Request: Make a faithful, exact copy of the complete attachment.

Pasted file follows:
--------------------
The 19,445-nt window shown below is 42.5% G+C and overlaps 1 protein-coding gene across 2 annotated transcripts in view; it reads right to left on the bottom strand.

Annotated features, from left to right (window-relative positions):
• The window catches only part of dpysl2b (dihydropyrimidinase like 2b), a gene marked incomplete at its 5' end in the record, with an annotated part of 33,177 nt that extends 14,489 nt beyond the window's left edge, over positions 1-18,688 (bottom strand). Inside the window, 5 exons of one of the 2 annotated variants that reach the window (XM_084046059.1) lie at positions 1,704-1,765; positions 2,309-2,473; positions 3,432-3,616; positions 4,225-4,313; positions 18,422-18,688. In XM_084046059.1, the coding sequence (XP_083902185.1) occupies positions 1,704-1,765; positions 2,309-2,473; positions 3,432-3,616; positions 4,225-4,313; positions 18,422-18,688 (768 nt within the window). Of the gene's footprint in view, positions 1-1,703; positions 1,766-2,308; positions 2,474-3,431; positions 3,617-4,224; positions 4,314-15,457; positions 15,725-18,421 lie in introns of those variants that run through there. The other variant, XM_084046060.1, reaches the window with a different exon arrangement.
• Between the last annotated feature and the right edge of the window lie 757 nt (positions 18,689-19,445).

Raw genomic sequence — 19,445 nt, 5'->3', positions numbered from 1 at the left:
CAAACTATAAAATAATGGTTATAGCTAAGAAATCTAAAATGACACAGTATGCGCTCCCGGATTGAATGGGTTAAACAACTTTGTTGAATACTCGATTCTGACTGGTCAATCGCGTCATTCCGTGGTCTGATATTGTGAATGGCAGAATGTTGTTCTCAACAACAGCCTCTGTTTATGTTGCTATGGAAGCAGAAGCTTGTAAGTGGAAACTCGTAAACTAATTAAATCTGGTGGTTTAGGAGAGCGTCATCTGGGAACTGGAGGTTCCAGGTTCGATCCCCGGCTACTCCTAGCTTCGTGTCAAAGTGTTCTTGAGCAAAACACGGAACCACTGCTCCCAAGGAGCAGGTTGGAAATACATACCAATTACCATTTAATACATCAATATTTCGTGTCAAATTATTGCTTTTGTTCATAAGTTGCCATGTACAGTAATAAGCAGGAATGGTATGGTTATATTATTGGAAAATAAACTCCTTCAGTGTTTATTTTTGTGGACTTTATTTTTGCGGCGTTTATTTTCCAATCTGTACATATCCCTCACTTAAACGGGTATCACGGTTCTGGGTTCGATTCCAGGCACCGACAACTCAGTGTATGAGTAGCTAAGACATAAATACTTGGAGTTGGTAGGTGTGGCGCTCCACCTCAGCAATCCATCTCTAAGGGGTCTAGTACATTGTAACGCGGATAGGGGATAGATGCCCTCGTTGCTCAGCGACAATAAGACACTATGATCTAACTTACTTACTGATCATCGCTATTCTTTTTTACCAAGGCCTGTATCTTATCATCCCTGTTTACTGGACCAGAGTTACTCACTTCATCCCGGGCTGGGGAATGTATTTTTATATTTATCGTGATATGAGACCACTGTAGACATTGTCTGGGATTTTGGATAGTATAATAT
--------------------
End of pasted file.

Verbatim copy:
The 19,445-nt window shown below is 42.5% G+C and overlaps 1 protein-coding gene across 2 annotated transcripts in view; it reads right to left on the bottom strand.

Annotated features, from left to right (window-relative positions):
• The window catches only part of dpysl2b (dihydropyrimidinase like 2b), a gene marked incomplete at its 5' end in the record, with an annotated part of 33,177 nt that extends 14,489 nt beyond the window's left edge, over positions 1-18,688 (bottom strand). Inside the window, 5 exons of one of the 2 annotated variants that reach the window (XM_084046059.1) lie at positions 1,704-1,765; positions 2,309-2,473; positions 3,432-3,616; positions 4,225-4,313; positions 18,422-18,688. In XM_084046059.1, the coding sequence (XP_083902185.1) occupies positions 1,704-1,765; positions 2,309-2,473; positions 3,432-3,616; positions 4,225-4,313; positions 18,422-18,688 (768 nt within the window). Of the gene's footprint in view, positions 1-1,703; positions 1,766-2,308; positions 2,474-3,431; positions 3,617-4,224; positions 4,314-15,457; positions 15,725-18,421 lie in introns of those variants that run through there. The other variant, XM_084046060.1, reaches the window with a different exon arrangement.
• Between the last annotated feature and the right edge of the window lie 757 nt (positions 18,689-19,445).

Raw genomic sequence — 19,445 nt, 5'->3', positions numbered from 1 at the left:
CAAACTATAAAATAATGGTTATAGCTAAGAAATCTAAAATGACACAGTATGCGCTCCCGGATTGAATGGGTTAAACAACTTTGTTGAATACTCGATTCTGACTGGTCAATCGCGTCATTCCGTGGTCTGATATTGTGAATGGCAGAATGTTGTTCTCAACAACAGCCTCTGTTTATGTTGCTATGGAAGCAGAAGCTTGTAAGTGGAAACTCGTAAACTAATTAAATCTGGTGGTTTAGGAGAGCGTCATCTGGGAACTGGAGGTTCCAGGTTCGATCCCCGGCTACTCCTAGCTTCGTGTCAAAGTGTTCTTGAGCAAAACACGGAACCACTGCTCCCAAGGAGCAGGTTGGAAATACATACCAATTACCATTTAATACATCAATATTTCGTGTCAAATTATTGCTTTTGTTCATAAGTTGCCATGTACAGTAATAAGCAGGAATGGTATGGTTATATTATTGGAAAATAAACTCCTTCAGTGTTTATTTTTGTGGACTTTATTTTTGCGGCGTTTATTTTCCAATCTGTACATATCCCTCACTTAAACGGGTATCACGGTTCTGGGTTCGATTCCAGGCACCGACAACTCAGTGTATGAGTAGCTAAGACATAAATACTTGGAGTTGGTAGGTGTGGCGCTCCACCTCAGCAATCCATCTCTAAGGGGTCTAGTACATTGTAACGCGGATAGGGGATAGATGCCCTCGTTGCTCAGCGACAATAAGACACTATGATCTAACTTACTTACTGATCATCGCTATTCTTTTTTACCAAGGCCTGTATCTTATCATCCCTGTTTACTGGACCAGAGTTACTCACTTCATCCCGGGCTGGGGAATGTATTTTTATATTTATCGTGATATGAGACCACTGTAGACATTGTCTGGGATTTTGGATAGTATAATAT